This essay investigates the visual language of Guercino's monumental altarpiece of St Petronilla for St Peter's (1623), through which he constructs an authoritative image of her sanctity deeply intertwined with the art and fabric of the renewed church, particularly as it pertains to Michelangelo's legacy at the site. The saint's body, almost in tandem with the sculptor's Pietà, circulated throughout the old and new basilica during its gradual demolition and reconstruction. Guercino's imagery consolidates references to Petronilla's relics, her cult and the statue in the configuration of the saint suspended at her grave. A hitherto unnoticed portrait of Michelangelo underscores these associations and renews his exemplarity as a sacred artist in the service of the papacy. The evocations of Michelangelo's sculpture and person, the body of Petronilla, together with the altarpiece's setting and architectural imagery, encourage an interpretation of the altarpiece as a microhistory of St Peter's basilica itself.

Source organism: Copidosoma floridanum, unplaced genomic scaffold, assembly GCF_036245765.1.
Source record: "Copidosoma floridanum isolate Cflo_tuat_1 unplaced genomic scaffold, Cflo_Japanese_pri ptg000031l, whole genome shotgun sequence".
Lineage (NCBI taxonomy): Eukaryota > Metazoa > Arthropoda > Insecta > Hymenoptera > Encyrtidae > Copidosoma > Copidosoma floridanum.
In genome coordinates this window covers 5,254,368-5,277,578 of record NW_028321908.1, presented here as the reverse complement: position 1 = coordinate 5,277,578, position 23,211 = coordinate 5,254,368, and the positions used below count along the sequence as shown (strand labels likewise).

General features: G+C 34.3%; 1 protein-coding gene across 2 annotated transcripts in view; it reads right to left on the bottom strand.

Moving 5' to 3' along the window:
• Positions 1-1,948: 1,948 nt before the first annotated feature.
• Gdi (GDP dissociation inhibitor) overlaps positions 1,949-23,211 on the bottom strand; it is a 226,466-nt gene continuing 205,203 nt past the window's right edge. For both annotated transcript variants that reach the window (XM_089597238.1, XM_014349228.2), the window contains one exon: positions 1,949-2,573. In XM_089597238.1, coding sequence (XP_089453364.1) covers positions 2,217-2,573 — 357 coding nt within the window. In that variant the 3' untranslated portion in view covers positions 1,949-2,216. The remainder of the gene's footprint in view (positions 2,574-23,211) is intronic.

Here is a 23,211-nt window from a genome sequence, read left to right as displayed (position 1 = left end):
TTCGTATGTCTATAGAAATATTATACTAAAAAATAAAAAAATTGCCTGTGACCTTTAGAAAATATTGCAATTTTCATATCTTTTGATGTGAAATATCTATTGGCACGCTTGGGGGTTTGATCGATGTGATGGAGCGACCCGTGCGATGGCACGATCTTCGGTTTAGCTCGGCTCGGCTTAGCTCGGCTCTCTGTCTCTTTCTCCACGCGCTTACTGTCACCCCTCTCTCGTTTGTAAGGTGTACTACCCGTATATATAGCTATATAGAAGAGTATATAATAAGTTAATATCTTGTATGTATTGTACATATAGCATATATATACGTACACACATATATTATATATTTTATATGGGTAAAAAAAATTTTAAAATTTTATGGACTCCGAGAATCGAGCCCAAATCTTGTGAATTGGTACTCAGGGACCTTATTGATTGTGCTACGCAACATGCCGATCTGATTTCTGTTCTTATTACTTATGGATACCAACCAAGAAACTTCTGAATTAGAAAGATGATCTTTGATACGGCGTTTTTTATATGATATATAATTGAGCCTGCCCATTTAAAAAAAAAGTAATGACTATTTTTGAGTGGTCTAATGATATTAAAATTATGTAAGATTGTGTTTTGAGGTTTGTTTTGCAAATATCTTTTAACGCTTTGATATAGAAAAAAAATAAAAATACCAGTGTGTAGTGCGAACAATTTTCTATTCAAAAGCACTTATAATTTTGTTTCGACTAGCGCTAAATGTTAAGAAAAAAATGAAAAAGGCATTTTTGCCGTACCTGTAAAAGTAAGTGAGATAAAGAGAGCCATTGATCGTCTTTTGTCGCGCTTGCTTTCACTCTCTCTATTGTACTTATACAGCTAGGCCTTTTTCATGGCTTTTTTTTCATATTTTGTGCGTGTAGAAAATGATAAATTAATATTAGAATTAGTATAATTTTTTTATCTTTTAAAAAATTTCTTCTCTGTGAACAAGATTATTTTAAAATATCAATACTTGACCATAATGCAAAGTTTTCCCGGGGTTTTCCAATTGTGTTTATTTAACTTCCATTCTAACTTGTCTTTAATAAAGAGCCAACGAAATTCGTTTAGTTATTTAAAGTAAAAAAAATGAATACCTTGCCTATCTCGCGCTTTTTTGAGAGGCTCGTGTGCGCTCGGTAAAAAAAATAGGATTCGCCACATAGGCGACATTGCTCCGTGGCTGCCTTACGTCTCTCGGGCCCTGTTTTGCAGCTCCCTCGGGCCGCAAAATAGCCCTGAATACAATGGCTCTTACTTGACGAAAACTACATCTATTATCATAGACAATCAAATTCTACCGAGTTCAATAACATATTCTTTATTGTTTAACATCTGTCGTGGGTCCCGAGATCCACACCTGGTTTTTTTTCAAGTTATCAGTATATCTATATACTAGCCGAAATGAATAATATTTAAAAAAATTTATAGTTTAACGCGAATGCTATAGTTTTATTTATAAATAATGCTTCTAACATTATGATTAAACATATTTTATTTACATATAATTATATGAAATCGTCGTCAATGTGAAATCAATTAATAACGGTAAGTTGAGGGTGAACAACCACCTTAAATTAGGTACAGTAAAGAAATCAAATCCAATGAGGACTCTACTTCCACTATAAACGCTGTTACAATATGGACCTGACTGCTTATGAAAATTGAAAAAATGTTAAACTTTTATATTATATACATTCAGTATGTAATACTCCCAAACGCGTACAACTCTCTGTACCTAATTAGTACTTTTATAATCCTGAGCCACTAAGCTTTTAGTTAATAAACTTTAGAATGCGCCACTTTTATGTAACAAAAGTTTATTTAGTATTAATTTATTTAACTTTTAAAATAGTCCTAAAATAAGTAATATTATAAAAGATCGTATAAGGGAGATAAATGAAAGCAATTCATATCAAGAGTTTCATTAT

All Science Journal Classification (ASJC) codes
- Visual Arts and Performing Arts